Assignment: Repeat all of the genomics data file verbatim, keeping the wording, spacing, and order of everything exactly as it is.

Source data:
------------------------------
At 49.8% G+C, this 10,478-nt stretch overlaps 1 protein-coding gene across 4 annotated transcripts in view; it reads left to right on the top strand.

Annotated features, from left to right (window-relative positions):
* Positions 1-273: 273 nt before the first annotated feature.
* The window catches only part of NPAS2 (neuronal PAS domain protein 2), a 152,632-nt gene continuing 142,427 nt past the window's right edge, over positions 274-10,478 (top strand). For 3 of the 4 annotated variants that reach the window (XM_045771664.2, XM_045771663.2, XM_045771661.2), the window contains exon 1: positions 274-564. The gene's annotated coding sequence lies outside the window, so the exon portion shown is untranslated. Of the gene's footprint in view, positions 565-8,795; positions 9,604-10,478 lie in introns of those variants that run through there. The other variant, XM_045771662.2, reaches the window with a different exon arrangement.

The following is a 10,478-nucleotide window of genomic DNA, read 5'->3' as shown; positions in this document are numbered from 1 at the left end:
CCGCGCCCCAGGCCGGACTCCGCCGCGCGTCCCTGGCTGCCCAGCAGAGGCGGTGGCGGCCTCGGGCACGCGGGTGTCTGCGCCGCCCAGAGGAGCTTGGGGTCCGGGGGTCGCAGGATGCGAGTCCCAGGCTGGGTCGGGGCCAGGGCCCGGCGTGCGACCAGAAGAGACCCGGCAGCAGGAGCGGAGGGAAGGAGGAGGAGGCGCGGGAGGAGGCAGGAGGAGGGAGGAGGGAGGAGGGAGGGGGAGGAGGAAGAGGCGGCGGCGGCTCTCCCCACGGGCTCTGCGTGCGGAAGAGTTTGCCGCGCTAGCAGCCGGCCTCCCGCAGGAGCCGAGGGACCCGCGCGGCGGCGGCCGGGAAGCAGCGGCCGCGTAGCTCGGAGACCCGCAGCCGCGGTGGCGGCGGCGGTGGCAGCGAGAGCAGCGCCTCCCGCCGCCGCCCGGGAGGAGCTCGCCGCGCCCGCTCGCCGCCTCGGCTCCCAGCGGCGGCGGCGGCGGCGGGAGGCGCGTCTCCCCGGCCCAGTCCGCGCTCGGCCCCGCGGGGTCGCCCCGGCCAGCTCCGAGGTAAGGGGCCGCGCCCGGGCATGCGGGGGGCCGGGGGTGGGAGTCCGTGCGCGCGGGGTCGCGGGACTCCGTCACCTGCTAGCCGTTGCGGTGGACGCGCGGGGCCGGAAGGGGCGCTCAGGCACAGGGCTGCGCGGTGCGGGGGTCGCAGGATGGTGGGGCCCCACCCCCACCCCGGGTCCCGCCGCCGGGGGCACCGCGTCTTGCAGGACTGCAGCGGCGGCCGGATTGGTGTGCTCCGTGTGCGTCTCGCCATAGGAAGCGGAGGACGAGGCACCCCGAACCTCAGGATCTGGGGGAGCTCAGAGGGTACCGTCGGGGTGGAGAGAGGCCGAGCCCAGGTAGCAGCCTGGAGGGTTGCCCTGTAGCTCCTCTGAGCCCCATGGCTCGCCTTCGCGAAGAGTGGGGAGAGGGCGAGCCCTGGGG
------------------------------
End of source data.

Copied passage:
At 49.8% G+C, this 10,478-nt stretch overlaps 1 protein-coding gene across 4 annotated transcripts in view; it reads left to right on the top strand.

Annotated features, from left to right (window-relative positions):
* Positions 1-273: 273 nt before the first annotated feature.
* The window catches only part of NPAS2 (neuronal PAS domain protein 2), a 152,632-nt gene continuing 142,427 nt past the window's right edge, over positions 274-10,478 (top strand). For 3 of the 4 annotated variants that reach the window (XM_045771664.2, XM_045771663.2, XM_045771661.2), the window contains exon 1: positions 274-564. The gene's annotated coding sequence lies outside the window, so the exon portion shown is untranslated. Of the gene's footprint in view, positions 565-8,795; positions 9,604-10,478 lie in introns of those variants that run through there. The other variant, XM_045771662.2, reaches the window with a different exon arrangement.

The following is a 10,478-nucleotide window of genomic DNA, read 5'->3' as shown; positions in this document are numbered from 1 at the left end:
CCGCGCCCCAGGCCGGACTCCGCCGCGCGTCCCTGGCTGCCCAGCAGAGGCGGTGGCGGCCTCGGGCACGCGGGTGTCTGCGCCGCCCAGAGGAGCTTGGGGTCCGGGGGTCGCAGGATGCGAGTCCCAGGCTGGGTCGGGGCCAGGGCCCGGCGTGCGACCAGAAGAGACCCGGCAGCAGGAGCGGAGGGAAGGAGGAGGAGGCGCGGGAGGAGGCAGGAGGAGGGAGGAGGGAGGAGGGAGGGGGAGGAGGAAGAGGCGGCGGCGGCTCTCCCCACGGGCTCTGCGTGCGGAAGAGTTTGCCGCGCTAGCAGCCGGCCTCCCGCAGGAGCCGAGGGACCCGCGCGGCGGCGGCCGGGAAGCAGCGGCCGCGTAGCTCGGAGACCCGCAGCCGCGGTGGCGGCGGCGGTGGCAGCGAGAGCAGCGCCTCCCGCCGCCGCCCGGGAGGAGCTCGCCGCGCCCGCTCGCCGCCTCGGCTCCCAGCGGCGGCGGCGGCGGCGGGAGGCGCGTCTCCCCGGCCCAGTCCGCGCTCGGCCCCGCGGGGTCGCCCCGGCCAGCTCCGAGGTAAGGGGCCGCGCCCGGGCATGCGGGGGGCCGGGGGTGGGAGTCCGTGCGCGCGGGGTCGCGGGACTCCGTCACCTGCTAGCCGTTGCGGTGGACGCGCGGGGCCGGAAGGGGCGCTCAGGCACAGGGCTGCGCGGTGCGGGGGTCGCAGGATGGTGGGGCCCCACCCCCACCCCGGGTCCCGCCGCCGGGGGCACCGCGTCTTGCAGGACTGCAGCGGCGGCCGGATTGGTGTGCTCCGTGTGCGTCTCGCCATAGGAAGCGGAGGACGAGGCACCCCGAACCTCAGGATCTGGGGGAGCTCAGAGGGTACCGTCGGGGTGGAGAGAGGCCGAGCCCAGGTAGCAGCCTGGAGGGTTGCCCTGTAGCTCCTCTGAGCCCCATGGCTCGCCTTCGCGAAGAGTGGGGAGAGGGCGAGCCCTGGGG